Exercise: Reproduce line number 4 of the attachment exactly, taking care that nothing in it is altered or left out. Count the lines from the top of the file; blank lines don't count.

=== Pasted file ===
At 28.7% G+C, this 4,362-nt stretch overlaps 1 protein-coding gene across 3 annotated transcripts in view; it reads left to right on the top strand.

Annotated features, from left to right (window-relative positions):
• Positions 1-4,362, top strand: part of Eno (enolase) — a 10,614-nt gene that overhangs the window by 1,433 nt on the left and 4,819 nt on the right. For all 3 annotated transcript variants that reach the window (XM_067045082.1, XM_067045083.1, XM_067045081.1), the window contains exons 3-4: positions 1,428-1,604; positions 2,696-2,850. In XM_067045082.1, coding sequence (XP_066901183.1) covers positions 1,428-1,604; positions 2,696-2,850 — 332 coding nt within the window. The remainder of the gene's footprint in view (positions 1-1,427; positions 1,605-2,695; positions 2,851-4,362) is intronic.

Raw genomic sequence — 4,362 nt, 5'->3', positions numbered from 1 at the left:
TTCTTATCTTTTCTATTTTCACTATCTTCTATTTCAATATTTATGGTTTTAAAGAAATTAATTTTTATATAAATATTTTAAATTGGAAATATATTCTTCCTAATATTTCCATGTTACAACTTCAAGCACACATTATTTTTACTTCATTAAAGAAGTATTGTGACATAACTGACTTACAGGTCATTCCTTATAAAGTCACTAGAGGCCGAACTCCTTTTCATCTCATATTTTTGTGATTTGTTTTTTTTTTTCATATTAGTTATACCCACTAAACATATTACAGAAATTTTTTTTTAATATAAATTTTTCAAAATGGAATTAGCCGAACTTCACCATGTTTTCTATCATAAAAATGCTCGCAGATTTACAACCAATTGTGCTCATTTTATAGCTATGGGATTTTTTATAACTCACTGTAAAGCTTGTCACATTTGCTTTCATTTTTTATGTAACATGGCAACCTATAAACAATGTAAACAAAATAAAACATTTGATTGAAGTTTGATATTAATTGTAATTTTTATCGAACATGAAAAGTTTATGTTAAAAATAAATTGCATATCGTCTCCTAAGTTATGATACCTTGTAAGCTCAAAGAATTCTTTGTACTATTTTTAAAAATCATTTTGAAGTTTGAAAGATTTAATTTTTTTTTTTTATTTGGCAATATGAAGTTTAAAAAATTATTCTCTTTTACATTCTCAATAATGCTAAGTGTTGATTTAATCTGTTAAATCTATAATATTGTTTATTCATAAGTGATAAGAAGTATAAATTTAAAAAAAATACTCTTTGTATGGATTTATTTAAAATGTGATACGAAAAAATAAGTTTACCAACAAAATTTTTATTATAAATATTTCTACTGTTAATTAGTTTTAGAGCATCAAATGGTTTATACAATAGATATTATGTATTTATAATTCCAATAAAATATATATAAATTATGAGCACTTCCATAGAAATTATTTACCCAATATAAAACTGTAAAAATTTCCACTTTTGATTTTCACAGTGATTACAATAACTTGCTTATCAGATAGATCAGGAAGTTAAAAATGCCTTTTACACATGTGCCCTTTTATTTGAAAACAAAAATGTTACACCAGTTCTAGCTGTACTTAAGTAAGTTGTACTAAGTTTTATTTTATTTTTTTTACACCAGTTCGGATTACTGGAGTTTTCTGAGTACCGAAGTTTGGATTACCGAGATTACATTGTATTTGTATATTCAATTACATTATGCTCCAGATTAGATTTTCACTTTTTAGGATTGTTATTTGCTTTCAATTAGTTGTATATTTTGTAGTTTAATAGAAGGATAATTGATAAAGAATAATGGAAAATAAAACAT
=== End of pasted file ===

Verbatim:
Raw genomic sequence — 4,362 nt, 5'->3', positions numbered from 1 at the left: